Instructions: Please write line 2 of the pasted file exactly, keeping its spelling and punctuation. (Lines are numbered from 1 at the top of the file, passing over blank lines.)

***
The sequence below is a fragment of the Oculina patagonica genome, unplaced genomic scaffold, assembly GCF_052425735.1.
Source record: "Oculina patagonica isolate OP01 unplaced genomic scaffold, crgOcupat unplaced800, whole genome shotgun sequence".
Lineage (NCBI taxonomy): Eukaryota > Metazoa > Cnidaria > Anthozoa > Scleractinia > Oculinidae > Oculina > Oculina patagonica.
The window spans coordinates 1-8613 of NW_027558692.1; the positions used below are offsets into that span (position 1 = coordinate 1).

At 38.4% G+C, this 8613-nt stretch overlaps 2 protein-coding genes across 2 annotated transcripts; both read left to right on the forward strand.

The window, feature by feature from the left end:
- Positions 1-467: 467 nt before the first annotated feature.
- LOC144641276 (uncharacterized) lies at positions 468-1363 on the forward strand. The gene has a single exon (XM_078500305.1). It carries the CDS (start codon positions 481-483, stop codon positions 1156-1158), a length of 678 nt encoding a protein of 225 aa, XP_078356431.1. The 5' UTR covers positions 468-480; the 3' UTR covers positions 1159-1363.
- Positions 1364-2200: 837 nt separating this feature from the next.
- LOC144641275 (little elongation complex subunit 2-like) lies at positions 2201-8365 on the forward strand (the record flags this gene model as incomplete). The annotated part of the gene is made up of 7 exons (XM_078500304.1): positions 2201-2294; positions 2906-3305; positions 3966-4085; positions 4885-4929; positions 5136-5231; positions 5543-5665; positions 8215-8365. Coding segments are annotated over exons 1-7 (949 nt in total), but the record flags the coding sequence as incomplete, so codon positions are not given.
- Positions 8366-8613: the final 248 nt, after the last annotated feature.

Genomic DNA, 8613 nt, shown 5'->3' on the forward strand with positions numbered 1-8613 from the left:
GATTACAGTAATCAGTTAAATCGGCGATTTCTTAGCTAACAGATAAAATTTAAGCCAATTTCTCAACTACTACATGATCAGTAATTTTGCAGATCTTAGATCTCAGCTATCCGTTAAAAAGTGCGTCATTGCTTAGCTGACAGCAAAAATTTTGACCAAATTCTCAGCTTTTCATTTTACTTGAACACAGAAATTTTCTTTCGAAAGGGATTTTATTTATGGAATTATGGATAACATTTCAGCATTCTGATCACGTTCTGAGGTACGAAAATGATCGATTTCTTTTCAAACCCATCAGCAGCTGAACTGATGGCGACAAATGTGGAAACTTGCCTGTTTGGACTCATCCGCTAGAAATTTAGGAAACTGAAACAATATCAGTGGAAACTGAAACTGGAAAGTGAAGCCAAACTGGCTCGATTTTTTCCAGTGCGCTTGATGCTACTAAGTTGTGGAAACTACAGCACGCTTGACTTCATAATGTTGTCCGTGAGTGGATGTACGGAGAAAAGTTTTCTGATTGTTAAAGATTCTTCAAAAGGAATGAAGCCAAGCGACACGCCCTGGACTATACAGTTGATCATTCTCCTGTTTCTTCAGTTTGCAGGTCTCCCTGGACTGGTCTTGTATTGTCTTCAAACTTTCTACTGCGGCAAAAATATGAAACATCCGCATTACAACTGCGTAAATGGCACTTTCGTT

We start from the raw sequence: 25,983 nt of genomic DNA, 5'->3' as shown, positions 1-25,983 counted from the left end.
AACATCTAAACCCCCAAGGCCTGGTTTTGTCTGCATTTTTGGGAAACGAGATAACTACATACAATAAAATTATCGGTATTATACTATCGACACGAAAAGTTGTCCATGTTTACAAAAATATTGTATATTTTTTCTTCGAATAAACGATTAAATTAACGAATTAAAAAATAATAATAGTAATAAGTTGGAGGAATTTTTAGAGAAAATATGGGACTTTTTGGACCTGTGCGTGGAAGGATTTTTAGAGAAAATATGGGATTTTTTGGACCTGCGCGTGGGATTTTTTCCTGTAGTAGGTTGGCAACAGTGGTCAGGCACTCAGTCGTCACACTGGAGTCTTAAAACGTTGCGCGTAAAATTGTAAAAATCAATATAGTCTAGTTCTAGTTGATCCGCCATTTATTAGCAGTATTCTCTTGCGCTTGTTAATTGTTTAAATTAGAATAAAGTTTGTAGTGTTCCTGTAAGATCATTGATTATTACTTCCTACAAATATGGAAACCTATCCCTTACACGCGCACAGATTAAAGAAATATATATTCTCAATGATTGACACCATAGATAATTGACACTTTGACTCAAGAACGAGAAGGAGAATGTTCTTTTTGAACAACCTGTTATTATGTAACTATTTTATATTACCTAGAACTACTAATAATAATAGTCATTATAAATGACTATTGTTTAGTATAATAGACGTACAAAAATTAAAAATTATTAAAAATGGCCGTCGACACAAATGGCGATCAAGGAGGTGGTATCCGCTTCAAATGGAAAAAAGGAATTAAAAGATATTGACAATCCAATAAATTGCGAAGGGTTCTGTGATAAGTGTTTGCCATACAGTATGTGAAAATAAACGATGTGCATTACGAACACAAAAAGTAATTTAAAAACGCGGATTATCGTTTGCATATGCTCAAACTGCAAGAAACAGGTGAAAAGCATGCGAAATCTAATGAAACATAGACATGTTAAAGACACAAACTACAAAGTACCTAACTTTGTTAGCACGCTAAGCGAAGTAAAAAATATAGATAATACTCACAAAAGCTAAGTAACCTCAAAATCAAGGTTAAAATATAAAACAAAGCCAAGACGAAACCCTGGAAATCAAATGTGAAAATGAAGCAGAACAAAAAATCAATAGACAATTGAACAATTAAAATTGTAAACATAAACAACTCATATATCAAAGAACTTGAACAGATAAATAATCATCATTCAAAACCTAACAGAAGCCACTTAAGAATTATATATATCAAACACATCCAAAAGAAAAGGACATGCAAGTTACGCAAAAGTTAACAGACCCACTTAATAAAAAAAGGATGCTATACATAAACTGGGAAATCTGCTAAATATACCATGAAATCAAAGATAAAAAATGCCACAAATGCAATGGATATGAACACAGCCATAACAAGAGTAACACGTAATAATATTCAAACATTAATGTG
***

Source record: "Oculina patagonica isolate OP01 unplaced genomic scaffold, crgOcupat unplaced800, whole genome shotgun sequence".